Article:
Concerned to promote public health and to control the HIV epidemic, the National AIDS Council (NAC) wishes to draw the attention of the Minister of the Interior to the terms on which the right of residence is applied to foreign nationals whose state of health requires the provision of medical care. It does so because unacceptable situations continue to exist in spite of the official circular of May 5, 2000, whose purpose was to enforce the measures provided for by the law of May 11, 1998 concerning foreign patients, known as the “Chevènement Law”.
The NAC particularly objects to the repeated granting of short-term temporary residence permits by some Prefectures, this despite the fact that the law provides for issuance of one-year temporary residence cards together with full rights to undertake paid work, this being the only solution capable of guaranteeing that such sufferers will be able to obtain treatment and work in the longer term.
The use of restrictive and subjective criteria in order to refuse work permits to individuals to whom temporary residence cards have not been issued is contrary to basic legal provisions guaranteeing a right to work. In fact, this practice tends to worsen the social vulnerability of the individuals involved and to compromise provision of medical treatment.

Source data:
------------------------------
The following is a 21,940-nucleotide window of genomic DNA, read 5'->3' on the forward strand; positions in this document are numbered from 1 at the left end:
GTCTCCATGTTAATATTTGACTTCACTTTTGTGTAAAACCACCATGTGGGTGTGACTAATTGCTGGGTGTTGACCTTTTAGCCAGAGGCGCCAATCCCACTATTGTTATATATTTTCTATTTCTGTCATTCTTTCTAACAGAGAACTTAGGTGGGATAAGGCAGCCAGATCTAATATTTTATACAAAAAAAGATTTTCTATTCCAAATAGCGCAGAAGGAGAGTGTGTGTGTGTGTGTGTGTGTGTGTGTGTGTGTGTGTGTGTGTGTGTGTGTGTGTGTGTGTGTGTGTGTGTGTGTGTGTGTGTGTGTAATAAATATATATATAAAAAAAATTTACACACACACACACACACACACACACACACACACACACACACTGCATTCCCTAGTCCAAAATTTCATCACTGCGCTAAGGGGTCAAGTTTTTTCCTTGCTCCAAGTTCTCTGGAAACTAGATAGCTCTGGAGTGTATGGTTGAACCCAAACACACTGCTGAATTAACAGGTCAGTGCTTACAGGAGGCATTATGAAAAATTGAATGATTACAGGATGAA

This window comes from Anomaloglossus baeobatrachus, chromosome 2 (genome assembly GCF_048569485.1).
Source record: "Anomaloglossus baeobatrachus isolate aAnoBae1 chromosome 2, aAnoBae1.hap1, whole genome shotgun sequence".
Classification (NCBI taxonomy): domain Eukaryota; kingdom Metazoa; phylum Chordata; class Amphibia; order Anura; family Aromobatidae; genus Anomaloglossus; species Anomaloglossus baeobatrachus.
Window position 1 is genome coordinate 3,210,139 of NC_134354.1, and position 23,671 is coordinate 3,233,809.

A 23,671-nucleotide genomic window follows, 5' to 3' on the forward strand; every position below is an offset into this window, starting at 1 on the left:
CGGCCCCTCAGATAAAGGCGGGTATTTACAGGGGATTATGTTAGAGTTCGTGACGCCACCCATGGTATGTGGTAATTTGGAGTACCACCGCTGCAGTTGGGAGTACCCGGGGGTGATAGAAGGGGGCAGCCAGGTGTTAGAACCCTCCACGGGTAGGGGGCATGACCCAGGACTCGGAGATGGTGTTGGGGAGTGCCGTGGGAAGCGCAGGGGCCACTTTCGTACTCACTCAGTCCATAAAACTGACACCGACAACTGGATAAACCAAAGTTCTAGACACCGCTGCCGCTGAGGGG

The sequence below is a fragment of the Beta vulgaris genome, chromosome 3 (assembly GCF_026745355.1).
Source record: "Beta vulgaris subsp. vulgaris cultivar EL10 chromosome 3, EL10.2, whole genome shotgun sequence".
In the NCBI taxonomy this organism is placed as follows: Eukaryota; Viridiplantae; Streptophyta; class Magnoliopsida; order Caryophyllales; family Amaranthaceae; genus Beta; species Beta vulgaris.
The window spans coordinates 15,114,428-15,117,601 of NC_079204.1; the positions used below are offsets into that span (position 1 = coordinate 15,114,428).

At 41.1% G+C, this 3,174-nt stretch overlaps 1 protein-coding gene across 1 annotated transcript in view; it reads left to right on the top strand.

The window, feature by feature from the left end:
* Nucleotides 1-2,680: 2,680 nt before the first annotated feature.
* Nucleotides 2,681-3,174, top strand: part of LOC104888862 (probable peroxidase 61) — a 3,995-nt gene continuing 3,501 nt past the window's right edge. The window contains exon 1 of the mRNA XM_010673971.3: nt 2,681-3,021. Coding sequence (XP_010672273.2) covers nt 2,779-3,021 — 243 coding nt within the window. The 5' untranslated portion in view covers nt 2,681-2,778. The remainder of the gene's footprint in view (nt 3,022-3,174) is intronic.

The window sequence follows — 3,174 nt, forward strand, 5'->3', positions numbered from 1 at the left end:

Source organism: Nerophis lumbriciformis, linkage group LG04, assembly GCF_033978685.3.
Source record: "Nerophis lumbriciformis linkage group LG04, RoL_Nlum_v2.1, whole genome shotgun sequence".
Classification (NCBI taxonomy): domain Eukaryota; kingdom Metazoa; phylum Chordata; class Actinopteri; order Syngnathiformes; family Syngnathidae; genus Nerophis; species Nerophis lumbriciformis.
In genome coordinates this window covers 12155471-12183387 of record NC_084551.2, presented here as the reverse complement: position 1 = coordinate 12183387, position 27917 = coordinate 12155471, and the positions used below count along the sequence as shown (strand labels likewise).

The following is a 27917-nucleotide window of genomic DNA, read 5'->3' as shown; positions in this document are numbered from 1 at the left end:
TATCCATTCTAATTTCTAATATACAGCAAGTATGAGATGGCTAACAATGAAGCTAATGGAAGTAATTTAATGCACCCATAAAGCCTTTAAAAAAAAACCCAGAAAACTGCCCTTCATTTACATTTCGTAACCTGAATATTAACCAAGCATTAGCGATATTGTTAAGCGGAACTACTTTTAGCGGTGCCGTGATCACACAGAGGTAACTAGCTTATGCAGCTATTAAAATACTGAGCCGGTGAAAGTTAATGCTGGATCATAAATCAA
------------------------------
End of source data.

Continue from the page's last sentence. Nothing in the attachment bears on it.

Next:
Further to this, the NAC calls on the Ministers concerned to treat as urgent the dramatic situation of foreign sufferers subject to banning orders prohibiting residence on French soil or to expulsion orders made before the May 11, 1998, despite the fact that since 1997 the law makes it impossible to enforce expulsion orders made against foreign nationals whose state of health requires medical treatment.
Finally, the Council wishes to see a reformulation of the references in administrative procedures concerning the application of the law of the May 11, 1998 to continuation of medical treatment as a determinant of the right of residence. Certain HIV-infected individuals experience a phase in which the condition does not require actual treatment but does require medical supervision. Their best guarantee of survival in the long term is to remain in France. The text of the circular of May 5, 2000 restricts the scope of application of the humanitarian measures instituted in 1998.
Taken together, these problems tend to make more precarious the state of health and social situation of sufferers for whom the law has acknowledged that we have a duty of solidarity.